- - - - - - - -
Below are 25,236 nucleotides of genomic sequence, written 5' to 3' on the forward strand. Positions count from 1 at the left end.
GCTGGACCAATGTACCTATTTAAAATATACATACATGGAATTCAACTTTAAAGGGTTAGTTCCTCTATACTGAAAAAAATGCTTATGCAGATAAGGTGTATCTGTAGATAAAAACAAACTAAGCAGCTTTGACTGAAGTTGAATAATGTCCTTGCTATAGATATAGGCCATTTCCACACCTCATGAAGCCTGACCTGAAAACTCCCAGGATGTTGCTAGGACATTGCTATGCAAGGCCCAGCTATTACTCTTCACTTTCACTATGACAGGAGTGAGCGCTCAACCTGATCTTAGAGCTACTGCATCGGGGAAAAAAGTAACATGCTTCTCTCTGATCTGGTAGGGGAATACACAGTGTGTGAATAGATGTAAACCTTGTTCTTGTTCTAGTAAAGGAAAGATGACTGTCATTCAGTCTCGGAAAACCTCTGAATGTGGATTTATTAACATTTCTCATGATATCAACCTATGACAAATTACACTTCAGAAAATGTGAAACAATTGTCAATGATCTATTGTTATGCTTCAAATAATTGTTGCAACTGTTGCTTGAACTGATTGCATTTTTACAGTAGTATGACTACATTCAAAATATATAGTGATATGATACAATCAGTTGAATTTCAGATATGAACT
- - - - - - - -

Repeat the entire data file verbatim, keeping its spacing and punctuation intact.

Below are 25,236 nucleotides of genomic sequence, written 5' to 3' on the forward strand. Positions count from 1 at the left end.
GCTGGACCAATGTACCTATTTAAAATATACATACATGGAATTCAACTTTAAAGGGTTAGTTCCTCTATACTGAAAAAAATGCTTATGCAGATAAGGTGTATCTGTAGATAAAAACAAACTAAGCAGCTTTGACTGAAGTTGAATAATGTCCTTGCTATAGATATAGGCCATTTCCACACCTCATGAAGCCTGACCTGAAAACTCCCAGGATGTTGCTAGGACATTGCTATGCAAGGCCCAGCTATTACTCTTCACTTTCACTATGACAGGAGTGAGCGCTCAACCTGATCTTAGAGCTACTGCATCGGGGAAAAAAGTAACATGCTTCTCTCTGATCTGGTAGGGGAATACACAGTGTGTGAATAGATGTAAACCTTGTTCTTGTTCTAGTAAAGGAAAGATGACTGTCATTCAGTCTCGGAAAACCTCTGAATGTGGATTTATTAACATTTCTCATGATATCAACCTATGACAAATTACACTTCAGAAAATGTGAAACAATTGTCAATGATCTATTGTTATGCTTCAAATAATTGTTGCAACTGTTGCTTGAACTGATTGCATTTTTACAGTAGTATGACTACATTCAAAATATATAGTGATATGATACAATCAGTTGAATTTCAGATATGAACT